Reaching the maximum limit for 401(k) contributions of $19,500 for 2020 and contributing an additional $6,000 for those 50 and older is no easy task.
Only 13% of participants maxed out their 401(k) in 2017 (when the limit was $18,000), according to a 2018 Vanguard report about its investors. The percentage of investors who max out their 401(k) in 2019 hovered around 13% as well.
What’s more, these investors had higher incomes, were older and had longer tenure at their employers.
Comparatively, 9.1% of workers whose 401(k) plans are managed by Fidelity Investments reached the cap, up slightly from 9% at the end of 2017 and 8.1% at the end of 2013.
The older you were, the more likely you were to max out your 401(k) given the presumed higher median incomes. Millennials were dead last in their 401(k) contribution amounts.
Given the rebound in the S&P 500 in 2020 from its -32% decline from peak in March 2020, one can presume the average 401(k) balance is back over $100,000 once again.
401(k) Contributions By Age
Below is a chart highlighting the average 401(k) contributions by age from Fidelity’s database.
As you can see from the chart, no age range maxes out their 401(k). It’s actually kind of sad to see that the 60-64 age range maxes out the most at $9,440 given they are so close to the traditional retirement age of 65.
Further, one can start withdrawing from their 401(k) penalty free at 59.5, so it is strange they are still contributing. After the age of 60 we should be enjoying life more instead of trying to aggressively save for the future.
Then again, the average life expectancy continues to grow. It’s always better to end up with too much money than too little.
Try To Max Out Your 401(k) ASAP
If you want to achieve financial freedom by the time you’re in your 60s, you should max out your 401(k) every year for as long as possible. Given contributions are in pre-tax dollars, the retirement contributions shouldn’t hurt as much.
Here is my guide for how much you should have in your 401(k) by age to ensure a healthy retirement. The gray area shows what the median and average 401(k) balance by age is for the typical American. The right three columns show my recommended amounts.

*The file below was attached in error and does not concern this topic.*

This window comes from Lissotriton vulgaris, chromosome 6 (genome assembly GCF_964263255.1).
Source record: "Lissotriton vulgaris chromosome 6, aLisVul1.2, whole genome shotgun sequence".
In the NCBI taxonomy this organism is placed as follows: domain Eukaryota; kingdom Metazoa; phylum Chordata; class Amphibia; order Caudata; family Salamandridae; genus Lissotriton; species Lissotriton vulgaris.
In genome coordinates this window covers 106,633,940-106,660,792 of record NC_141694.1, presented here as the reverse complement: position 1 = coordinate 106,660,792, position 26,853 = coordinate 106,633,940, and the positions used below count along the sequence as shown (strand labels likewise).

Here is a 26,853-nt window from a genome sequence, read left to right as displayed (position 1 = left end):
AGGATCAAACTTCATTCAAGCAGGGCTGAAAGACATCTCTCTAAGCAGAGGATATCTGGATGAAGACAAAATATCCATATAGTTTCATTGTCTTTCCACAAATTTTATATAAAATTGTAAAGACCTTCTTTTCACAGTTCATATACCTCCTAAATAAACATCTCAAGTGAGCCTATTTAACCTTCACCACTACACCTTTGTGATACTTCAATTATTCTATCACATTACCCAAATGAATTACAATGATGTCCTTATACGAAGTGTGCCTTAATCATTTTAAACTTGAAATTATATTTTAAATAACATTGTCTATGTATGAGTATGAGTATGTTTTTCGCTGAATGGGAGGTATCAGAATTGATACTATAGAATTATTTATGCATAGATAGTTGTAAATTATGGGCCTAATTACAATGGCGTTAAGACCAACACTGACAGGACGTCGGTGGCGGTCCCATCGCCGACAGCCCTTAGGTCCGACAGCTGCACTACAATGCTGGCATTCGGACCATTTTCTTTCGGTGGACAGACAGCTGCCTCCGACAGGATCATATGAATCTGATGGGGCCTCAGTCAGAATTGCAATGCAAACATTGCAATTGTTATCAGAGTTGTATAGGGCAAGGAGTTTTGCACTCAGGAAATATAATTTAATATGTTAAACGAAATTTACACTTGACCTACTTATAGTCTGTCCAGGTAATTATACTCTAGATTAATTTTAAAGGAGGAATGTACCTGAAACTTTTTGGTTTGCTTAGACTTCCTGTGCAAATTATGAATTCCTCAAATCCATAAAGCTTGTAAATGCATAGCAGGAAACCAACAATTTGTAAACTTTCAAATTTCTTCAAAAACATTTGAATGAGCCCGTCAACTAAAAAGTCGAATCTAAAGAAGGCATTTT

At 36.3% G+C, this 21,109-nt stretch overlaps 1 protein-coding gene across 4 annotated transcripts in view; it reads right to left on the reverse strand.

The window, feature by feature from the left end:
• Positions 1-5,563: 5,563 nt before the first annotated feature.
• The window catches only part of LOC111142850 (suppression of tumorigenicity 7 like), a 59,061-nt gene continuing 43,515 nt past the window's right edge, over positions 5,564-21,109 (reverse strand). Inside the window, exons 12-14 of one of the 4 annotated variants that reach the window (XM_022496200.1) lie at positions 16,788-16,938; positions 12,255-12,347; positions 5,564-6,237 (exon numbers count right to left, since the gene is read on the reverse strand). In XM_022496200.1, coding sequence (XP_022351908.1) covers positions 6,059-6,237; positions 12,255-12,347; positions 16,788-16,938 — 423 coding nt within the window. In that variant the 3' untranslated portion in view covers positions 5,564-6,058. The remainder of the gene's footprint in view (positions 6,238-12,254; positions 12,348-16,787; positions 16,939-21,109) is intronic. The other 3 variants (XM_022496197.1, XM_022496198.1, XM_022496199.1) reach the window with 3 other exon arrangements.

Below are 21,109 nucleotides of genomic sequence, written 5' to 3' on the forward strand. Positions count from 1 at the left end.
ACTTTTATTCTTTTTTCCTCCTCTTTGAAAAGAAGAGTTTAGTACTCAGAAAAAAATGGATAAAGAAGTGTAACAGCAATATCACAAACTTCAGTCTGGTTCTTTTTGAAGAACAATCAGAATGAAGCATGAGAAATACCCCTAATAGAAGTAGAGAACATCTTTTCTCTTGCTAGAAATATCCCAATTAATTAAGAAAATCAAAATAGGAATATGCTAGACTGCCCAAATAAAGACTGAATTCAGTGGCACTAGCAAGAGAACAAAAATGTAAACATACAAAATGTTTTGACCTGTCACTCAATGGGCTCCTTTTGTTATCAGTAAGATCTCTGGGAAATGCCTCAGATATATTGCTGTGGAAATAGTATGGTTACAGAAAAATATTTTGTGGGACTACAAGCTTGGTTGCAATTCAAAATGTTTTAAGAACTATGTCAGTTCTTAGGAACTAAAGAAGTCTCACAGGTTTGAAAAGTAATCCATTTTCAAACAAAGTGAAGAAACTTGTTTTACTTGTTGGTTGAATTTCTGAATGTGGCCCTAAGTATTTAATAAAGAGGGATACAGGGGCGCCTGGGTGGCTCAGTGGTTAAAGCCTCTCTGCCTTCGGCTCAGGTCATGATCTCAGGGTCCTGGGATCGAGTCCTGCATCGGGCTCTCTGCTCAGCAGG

You will be able to achieve my recommended 401(k) balances by age if you consistently max out your 401(k) and allocate your cash properly. Add on company matching and everyone should be a 401(k) millionaire by the time they hit 60.
Although less than 15% of Americans who have 401(k)’s max out their 401(k)’s, don’t be like most Americans who are struggling to come up with $1,000 for an emergency and need to rely on Social Security to survive in retirement.
Not only should you max out your 401(k), you should save an additional 20% or more after tax and building your after-tax investment accounts. It is your after-tax investment accounts that will generate passive income for you to live a comfortable retirement life.
You only have one life to live, make the most of it!
Recommendation To Build Wealth
Sign up for Personal Capital, the web’s #1 free wealth management tool to get a better handle on your finances. In addition to better money oversight, run your 401(k) through their award-winning Investment Checkup tool to see exactly how much you are paying in fees. I was paying $1,700 a year in fees I had no idea I was paying.
After you link all your accounts, use their Retirement Planning calculator that pulls your real data to give you as pure an estimation of your financial future as possible using Monte Carlo simulation algorithms. Definitely run your numbers to see how you’re doing.
I’ve been using Personal Capital since 2012 and have seen my net worth skyrocket during this time thanks to better money management.